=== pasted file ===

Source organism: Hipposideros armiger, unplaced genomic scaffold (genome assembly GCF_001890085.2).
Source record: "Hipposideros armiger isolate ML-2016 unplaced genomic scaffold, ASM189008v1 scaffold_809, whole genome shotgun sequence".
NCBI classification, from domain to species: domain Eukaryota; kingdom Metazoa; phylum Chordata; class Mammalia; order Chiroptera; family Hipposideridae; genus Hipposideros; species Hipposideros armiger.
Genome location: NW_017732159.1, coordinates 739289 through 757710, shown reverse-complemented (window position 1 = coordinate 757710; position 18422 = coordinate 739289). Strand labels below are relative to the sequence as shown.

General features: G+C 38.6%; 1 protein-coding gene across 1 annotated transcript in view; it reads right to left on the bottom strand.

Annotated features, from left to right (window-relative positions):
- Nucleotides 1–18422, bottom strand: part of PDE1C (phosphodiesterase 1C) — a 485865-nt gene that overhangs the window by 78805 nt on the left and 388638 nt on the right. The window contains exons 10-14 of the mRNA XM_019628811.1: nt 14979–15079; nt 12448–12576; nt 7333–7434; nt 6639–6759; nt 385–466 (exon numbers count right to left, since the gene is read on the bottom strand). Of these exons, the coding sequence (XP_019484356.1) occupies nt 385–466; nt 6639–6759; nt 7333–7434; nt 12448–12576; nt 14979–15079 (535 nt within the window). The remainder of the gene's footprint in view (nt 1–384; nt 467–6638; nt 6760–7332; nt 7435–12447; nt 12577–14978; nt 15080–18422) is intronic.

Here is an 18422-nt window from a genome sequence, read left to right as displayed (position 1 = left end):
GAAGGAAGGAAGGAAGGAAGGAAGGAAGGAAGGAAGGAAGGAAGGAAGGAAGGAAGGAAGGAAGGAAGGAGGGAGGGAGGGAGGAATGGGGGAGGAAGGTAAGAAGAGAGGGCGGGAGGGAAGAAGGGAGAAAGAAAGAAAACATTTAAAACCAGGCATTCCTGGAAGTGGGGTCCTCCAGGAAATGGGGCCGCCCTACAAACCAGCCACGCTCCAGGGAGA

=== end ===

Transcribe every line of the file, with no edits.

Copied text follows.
Source organism: Hipposideros armiger, unplaced genomic scaffold (genome assembly GCF_001890085.2).
Source record: "Hipposideros armiger isolate ML-2016 unplaced genomic scaffold, ASM189008v1 scaffold_809, whole genome shotgun sequence".
NCBI classification, from domain to species: domain Eukaryota; kingdom Metazoa; phylum Chordata; class Mammalia; order Chiroptera; family Hipposideridae; genus Hipposideros; species Hipposideros armiger.
Genome location: NW_017732159.1, coordinates 739289 through 757710, shown reverse-complemented (window position 1 = coordinate 757710; position 18422 = coordinate 739289). Strand labels below are relative to the sequence as shown.

General features: G+C 38.6%; 1 protein-coding gene across 1 annotated transcript in view; it reads right to left on the bottom strand.

Annotated features, from left to right (window-relative positions):
- Nucleotides 1–18422, bottom strand: part of PDE1C (phosphodiesterase 1C) — a 485865-nt gene that overhangs the window by 78805 nt on the left and 388638 nt on the right. The window contains exons 10-14 of the mRNA XM_019628811.1: nt 14979–15079; nt 12448–12576; nt 7333–7434; nt 6639–6759; nt 385–466 (exon numbers count right to left, since the gene is read on the bottom strand). Of these exons, the coding sequence (XP_019484356.1) occupies nt 385–466; nt 6639–6759; nt 7333–7434; nt 12448–12576; nt 14979–15079 (535 nt within the window). The remainder of the gene's footprint in view (nt 1–384; nt 467–6638; nt 6760–7332; nt 7435–12447; nt 12577–14978; nt 15080–18422) is intronic.

Here is an 18422-nt window from a genome sequence, read left to right as displayed (position 1 = left end):
GAAGGAAGGAAGGAAGGAAGGAAGGAAGGAAGGAAGGAAGGAAGGAAGGAAGGAAGGAAGGAAGGAAGGAGGGAGGGAGGGAGGAATGGGGGAGGAAGGTAAGAAGAGAGGGCGGGAGGGAAGAAGGGAGAAAGAAAGAAAACATTTAAAACCAGGCATTCCTGGAAGTGGGGTCCTCCAGGAAATGGGGCCGCCCTACAAACCAGCCACGCTCCAGGGAGA